This is when the work really began. We were a team of five: a copywriter, one tv and one video producer, a project manager/developer, and me, a designer. Our team’s task was to develop a tool, an app or hardware or something else that would help bring joy to the internet.

After tossing random ideas around, our focus centred around understanding the real feelings of internet users, how to go beyond emojis or animojis to actually reading the emotions of the people at the other end on the digital interaction. Could it be a wearable that heats up or somehow reacts when someone is thinking positive thoughts? What if you could send someone an actual physical feeling in order to convey an emotional one?

The ideas were interesting but we couldn’t really figure out what the need for that type of technology was or who the target audience could be that could benefit from it. Fortunately after lunch—with nourished brains—the ideas from our collective team mind started evolving from sending others positivity to ways of encouraging yourself to communicate more positively on the internet. Positivity would lead to joy.

People teamworking in front of a inspiration wall in the Joyhacking event.
(Photo by Thu Nguyen)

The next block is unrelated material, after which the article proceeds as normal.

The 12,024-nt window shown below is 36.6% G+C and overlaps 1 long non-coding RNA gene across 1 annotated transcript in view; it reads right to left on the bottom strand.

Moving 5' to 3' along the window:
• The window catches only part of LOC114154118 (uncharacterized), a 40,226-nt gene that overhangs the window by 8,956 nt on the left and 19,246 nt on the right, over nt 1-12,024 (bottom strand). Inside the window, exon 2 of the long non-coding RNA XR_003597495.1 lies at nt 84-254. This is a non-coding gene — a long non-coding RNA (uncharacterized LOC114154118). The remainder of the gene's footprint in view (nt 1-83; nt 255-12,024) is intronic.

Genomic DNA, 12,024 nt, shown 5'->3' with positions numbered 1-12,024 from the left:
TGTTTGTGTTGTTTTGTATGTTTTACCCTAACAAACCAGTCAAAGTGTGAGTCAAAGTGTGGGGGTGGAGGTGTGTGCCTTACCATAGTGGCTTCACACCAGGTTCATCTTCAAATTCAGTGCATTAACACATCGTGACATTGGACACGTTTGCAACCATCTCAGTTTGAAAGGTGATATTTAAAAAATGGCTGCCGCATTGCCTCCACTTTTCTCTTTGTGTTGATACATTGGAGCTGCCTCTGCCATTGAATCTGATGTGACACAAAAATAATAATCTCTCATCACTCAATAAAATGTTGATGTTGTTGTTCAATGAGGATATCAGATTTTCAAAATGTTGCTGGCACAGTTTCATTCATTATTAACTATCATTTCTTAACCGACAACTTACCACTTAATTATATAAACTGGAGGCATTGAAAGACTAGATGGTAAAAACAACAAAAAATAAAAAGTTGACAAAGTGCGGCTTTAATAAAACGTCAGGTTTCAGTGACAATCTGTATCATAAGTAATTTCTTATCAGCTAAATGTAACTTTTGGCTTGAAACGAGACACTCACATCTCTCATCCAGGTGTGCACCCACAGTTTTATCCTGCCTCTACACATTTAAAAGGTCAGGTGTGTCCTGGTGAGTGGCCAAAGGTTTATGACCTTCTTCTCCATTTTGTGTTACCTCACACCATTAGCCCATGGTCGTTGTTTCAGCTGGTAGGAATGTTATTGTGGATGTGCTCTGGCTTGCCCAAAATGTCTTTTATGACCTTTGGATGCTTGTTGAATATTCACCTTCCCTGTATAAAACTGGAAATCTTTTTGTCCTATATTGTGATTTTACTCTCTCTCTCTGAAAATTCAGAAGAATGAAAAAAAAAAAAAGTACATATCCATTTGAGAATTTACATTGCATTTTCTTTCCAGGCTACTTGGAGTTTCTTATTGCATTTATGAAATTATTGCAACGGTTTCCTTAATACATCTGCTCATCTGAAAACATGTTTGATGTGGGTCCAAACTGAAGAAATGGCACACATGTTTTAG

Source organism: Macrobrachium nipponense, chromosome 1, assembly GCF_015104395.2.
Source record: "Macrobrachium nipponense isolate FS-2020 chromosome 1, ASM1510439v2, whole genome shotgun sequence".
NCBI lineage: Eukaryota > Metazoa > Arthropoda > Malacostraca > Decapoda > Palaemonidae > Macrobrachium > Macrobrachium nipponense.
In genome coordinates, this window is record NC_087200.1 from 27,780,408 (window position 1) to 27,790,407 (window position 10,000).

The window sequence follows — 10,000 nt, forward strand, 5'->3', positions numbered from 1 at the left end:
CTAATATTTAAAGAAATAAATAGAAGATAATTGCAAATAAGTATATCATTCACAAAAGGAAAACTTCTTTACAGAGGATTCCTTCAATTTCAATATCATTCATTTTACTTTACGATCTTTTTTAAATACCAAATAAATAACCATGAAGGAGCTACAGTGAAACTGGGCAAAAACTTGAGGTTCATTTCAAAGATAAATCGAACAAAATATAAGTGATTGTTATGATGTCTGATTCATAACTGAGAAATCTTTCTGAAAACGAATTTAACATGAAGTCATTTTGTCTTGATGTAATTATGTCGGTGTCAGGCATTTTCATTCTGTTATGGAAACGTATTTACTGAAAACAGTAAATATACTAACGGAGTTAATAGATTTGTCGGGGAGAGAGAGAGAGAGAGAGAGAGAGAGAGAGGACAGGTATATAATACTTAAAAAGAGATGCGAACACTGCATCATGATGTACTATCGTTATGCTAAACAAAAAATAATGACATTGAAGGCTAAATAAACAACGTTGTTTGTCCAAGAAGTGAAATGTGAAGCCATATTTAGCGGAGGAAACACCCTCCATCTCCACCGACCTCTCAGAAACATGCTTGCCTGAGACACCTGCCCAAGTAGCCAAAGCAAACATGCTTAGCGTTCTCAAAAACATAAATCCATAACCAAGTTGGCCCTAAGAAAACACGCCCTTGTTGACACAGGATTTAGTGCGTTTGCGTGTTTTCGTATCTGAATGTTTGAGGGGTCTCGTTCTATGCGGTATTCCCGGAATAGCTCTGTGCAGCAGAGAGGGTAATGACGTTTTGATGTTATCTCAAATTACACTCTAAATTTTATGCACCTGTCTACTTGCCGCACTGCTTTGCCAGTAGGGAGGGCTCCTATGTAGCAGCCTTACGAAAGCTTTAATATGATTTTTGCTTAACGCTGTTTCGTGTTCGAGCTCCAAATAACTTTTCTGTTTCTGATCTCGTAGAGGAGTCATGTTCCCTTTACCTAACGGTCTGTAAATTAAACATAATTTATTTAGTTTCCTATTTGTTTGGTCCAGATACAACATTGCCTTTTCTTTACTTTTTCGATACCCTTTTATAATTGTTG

The idea

We settled on an idea about an intensely personal world that would feed on your own positive interactions on the net. People really seem to enjoy sim-type games, building worlds and having an alternate “reality” to escape this one to on occasion. What if you could have your own personal planet, which thrived, morphed and evolved based on what you say or do online? Would you want to see it flourish? As we worked our way through our plans and realising that time constraints and limited access to materials, we changed our world concept into a forest, your own personal mood forest. Our product name became Green Connection.

After a long day and brain wrecking, we had defined our concept, and at last, we were free to go home to think about how instead of what.

By the time I arrived the next morning, my industrious team members had already produced a storyboard and audio tracks that were going to be the basis for our two-minute video pitch. I had spent the previous night installing video editing software and getting myself acquainted with it. I used to be pretty good at Final Cut Pro, but the last time I touched it was over a decade ago. I managed to produce a 10-second clip of video awesomeness, I too, was ready to hack!